Inspectors look at sand dredging threats to Vietnam relic

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Government and cultural officials from the northern province of Bac Ninh began inspecting a historic relic being threatened by illegal sand dredging at a nearby river.


Officials from the Ministry of Culture, Sports and Tourism and the province cultural inspectors on Monday confirmed that the national relic of Mieu and Phan Dong Temples in Tam Da Commune, Yen Phong District, are endangered by illegal sand dredging on the nearby Nhu Nguyet River.


The practice needs to be stopped right away, the officials said.


Compared with a map established for the relic in 1988, the river has been expanded closer to the temples and is threatening the interior.


The ministry inspectors asked provincial officials to carry out regular inspections at the temples and conduct surveys to estimate the threat to the relic.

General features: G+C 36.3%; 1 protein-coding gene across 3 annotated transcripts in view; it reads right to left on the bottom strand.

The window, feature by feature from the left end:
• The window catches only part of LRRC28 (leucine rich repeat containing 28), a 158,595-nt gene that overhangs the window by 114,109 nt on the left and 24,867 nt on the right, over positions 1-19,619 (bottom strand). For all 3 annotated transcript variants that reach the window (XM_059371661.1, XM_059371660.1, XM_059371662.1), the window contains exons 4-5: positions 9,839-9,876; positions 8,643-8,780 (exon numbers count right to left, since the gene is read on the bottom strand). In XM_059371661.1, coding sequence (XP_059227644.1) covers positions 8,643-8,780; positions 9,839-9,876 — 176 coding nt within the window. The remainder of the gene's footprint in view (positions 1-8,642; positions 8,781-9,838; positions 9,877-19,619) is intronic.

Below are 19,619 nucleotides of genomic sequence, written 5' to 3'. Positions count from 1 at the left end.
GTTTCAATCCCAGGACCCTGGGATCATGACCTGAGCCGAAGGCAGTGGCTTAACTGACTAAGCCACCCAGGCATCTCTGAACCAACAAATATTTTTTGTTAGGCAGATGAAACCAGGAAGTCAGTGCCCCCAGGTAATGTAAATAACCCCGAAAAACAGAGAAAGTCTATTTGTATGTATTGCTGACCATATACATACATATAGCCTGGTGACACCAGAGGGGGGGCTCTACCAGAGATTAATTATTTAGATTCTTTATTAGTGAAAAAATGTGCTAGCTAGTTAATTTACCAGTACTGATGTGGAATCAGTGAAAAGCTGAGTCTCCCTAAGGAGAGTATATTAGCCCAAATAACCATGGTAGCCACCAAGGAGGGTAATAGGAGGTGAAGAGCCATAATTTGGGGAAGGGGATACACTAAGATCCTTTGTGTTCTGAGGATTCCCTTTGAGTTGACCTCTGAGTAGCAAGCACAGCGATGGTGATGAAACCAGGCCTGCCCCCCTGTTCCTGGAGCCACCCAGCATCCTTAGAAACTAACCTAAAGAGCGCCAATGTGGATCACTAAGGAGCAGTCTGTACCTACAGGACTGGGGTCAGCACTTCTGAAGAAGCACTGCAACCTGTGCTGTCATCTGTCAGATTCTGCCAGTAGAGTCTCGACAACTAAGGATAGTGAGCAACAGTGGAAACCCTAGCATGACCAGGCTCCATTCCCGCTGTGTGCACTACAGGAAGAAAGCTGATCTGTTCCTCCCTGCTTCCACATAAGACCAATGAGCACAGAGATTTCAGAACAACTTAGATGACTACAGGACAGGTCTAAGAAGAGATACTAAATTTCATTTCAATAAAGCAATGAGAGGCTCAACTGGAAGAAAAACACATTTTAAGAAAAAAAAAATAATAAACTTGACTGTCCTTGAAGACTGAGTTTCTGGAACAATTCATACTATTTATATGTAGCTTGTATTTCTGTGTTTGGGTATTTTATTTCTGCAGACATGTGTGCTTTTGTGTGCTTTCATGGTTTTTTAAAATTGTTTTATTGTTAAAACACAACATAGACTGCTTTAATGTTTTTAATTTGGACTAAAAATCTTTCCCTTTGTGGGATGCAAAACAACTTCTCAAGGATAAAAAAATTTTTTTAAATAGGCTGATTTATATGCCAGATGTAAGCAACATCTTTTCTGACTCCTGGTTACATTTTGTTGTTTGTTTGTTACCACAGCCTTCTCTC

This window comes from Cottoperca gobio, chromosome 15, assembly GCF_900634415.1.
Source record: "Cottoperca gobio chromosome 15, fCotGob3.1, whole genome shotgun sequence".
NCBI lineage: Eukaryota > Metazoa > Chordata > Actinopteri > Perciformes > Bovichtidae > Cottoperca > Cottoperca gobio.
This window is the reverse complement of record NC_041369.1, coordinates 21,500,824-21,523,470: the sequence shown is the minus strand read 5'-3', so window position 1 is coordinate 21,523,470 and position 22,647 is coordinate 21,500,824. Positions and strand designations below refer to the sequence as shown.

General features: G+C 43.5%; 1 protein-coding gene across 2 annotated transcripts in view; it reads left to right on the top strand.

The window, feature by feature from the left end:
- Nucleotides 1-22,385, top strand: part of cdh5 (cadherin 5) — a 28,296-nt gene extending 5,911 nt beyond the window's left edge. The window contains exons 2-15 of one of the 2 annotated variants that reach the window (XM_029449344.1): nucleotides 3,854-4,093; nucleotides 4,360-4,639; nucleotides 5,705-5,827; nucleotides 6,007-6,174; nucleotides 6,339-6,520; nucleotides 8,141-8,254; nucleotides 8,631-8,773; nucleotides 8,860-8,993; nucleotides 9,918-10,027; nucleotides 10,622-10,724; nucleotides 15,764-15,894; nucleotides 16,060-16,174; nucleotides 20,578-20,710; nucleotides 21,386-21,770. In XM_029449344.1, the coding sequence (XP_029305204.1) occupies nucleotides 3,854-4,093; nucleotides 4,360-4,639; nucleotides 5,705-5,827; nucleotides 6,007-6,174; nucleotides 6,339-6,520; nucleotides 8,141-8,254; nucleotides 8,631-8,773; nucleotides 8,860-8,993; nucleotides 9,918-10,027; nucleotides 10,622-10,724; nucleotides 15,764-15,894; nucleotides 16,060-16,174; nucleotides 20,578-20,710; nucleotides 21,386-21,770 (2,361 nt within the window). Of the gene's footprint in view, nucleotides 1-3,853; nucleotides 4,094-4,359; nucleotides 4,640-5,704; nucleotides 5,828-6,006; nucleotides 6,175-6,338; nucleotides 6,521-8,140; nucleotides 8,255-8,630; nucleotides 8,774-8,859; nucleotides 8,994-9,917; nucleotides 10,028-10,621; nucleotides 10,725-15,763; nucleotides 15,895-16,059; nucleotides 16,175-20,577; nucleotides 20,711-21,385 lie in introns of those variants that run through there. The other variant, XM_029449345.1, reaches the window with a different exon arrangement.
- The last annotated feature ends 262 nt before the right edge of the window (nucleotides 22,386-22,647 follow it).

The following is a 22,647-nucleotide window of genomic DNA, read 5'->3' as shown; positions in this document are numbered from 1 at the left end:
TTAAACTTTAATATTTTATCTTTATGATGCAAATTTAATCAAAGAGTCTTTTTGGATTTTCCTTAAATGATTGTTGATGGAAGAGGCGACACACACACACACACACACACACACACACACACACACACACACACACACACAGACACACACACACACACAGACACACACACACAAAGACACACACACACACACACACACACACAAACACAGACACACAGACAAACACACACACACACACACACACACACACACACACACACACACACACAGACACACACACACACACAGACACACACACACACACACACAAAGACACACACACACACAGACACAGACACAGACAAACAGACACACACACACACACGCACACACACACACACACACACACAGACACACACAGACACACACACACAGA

Nguyen Duong Bac, deputy director of Bac Ninh Department of Culture, Sports and Tourism, said the department will consult the province People's Committee about methods to stop the illegal sand dredging.


Department officials said previously that they knew nothing about the situation and had no responsibility.


Commune and district officials have also reacted weakly to the practice, although a Bac Ninh government decision in 2009 asked district governments to be in charge of stopping sand dredging in the area.



Officials pass the buck as illegal dredging pushes relic to river edge

Mieu and Phan Dong Temples are parts of the relic of the defense line of the Nhu Nguyet River, which help Vietnam emerge victorious in the battle against China's Song Dynasty in the 11th century.


The temples were used by general Ly Thuong Kiet to assemble three million soldiers at that time.


Local janitors of the temples said the illegal dredging started in 2004 and became stronger from the middle of last year.

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